CHARLOTTE, N.C. – It might have looked routine, but that is not the way the Miami Heat view their first-round sweep of the Charlotte Bobcats.
The Heat pulled away late in the third quarter for a 109-98 victory in Game 4 on Monday night, and afterward they made sure to savor the moment.
“When you see what’s going on around the league and how competitive it is, even though we’ve been through this, our fourth year together, we do not take it for granted,” Heat coach Erik Spoelstra said. “Some people might look at this 2-7 matchup and say we’re supposed to win 4-0, but it doesn’t work that way in this league. We understand how fragile it is and how tough it is to win in this league. We’re very pleased to move on and we’re not jaded enough not to enjoy the process.”
The Heat will now face the winner of the Toronto-Brooklyn series in the Eastern Conference semifinals.
Forward LeBron James led the way with 31 points, playing most of the second half after suffering a thigh contusion. He had 20 in the second half, as the Heat took control by outscoring the Bobcats 32-17 in the third quarter. Charlotte led by two at halftime.
James said he was pleased with the way the Heat stepped up their game in this series, after losing five of eight to end the regular season.
“For us, the best thing about this series is that we improved every game,” James said. “That was the most important thing.”
The Heat also got 17 points from center Chris Bosh, 15 from guard Dwyane Wade, 13 from guard Norris Cole and 10 from guard Mario Chalmers.
They shot 50 percent from the field, had 25 assists on 39 field goals, and committed only nine turnovers.
“We took care of the ball in this series,” James said. “Tonight and Saturday night (a 98-85 win) we did a good job of taking care of the ball. That is the one thing coming out of this series that we need to carry on to the next series. If we don’t turn the ball over, we get a chance at some great shots, and we’re the No. 1 shooting team in the league. If we don’t turn the ball over and get great shots, we have a great chance to succeed.”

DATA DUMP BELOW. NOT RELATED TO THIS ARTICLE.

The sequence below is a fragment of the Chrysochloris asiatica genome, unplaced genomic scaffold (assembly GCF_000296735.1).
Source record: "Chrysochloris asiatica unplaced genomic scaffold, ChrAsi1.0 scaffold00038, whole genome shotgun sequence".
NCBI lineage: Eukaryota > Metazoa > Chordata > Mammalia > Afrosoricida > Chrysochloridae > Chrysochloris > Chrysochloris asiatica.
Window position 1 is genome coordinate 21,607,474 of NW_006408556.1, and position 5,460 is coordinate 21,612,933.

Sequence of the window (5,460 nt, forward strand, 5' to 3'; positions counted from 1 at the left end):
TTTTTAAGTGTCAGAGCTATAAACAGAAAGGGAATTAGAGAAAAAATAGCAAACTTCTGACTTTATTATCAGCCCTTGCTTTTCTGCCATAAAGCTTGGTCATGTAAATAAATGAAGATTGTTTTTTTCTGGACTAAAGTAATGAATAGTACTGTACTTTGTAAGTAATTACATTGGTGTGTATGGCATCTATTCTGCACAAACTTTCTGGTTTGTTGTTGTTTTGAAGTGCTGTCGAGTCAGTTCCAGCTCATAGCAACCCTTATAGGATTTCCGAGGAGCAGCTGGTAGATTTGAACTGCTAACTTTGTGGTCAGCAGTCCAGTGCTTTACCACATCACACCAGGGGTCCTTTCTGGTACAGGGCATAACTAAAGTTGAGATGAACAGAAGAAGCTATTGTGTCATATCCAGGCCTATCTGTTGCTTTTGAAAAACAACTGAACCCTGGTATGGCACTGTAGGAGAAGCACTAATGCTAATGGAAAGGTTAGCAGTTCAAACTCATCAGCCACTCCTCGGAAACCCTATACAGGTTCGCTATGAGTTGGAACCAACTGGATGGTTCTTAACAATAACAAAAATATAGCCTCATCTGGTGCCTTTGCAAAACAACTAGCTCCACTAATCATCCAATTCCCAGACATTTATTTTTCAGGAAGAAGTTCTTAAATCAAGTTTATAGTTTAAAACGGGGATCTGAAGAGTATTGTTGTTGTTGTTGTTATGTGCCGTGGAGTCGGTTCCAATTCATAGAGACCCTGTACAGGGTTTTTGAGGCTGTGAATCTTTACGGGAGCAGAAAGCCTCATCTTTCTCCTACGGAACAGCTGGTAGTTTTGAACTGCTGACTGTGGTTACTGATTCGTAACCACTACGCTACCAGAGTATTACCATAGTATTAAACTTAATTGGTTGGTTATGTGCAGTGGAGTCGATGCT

The win was the Heat’s 20th straight over the Bobcats in the Big Three Era, and closed out a season in which the Heat beat the Bobcats eight times.
The Bobcats played without center Al Jefferson, their leading scorer and rebounder. Jefferson suffered a strained left plantar fascia in Game 1 in Miami, played through the pain in Games 2 and 3, but couldn’t answer the bell on only one day’s rest Monday night.
“You take away any team’s best scorer and it’s going to be very difficult for that team,” Bobcats coach Steve Clifford said. “And I would say we depend more on Al than any team in the league depends on one player. But I thought our guys fought hard. They stepped on the floor with the mentality that even without Al they were going to win the game.”
Clifford wasn’t using Jefferson’s absence as an excuse, though.
“In these games against these kind of teams, you’ve got to be able to stay with what you’re doing well, and we got away from that for a stretch in the third quarter,” he said.
Guard Kemba Walker led the Bobcats with 29 points. Guard Gary Neal scored 16, forward Chris Douglas-Roberts scored 14, guard Gerald Henderson scored 12, and forward Josh McRoberts had 10 points and 10 rebounds.
“This was a good experience,” Walker said. “We ought to appreciate the experience. Obviously we’re disappointed but it was the first go-around for a lot of us, and, you know, we can only go up from here. This has got to give us confidence as a team, because we’ve got our whole core returning next season.”
Notes: The game was the final one for the Bobcats, who will become the Hornets starting next season. The Bobcats made two playoff appearances in their 10 seasons, but were swept in both first-round series. … The Bobcats had been 16-2 in their previous 18 home games before losing Games 3 and 4 in this series. … The Heat have shown killer instinct in the playoffs under coach Erik Spoelstra. They are now 12-4 under Spoelstra when they have a chance to close out a series. … The Heat have won at least one road game in their last 13 straight playoff series, tying the Chicago Bulls (1991-94) for the longest streak in NBA history. … F LeBron James’ 31-point performance marked the 64th time he has scored 30 or more in the playoffs. Only Kobe Bryant (88) has more among active players. … Spoelstra said he would like to continue to play G Dwyane Wade about 33 minutes a game and doesn’t foresee Wade playing 40 anytime soon. Wade played 29 minutes Monday night.
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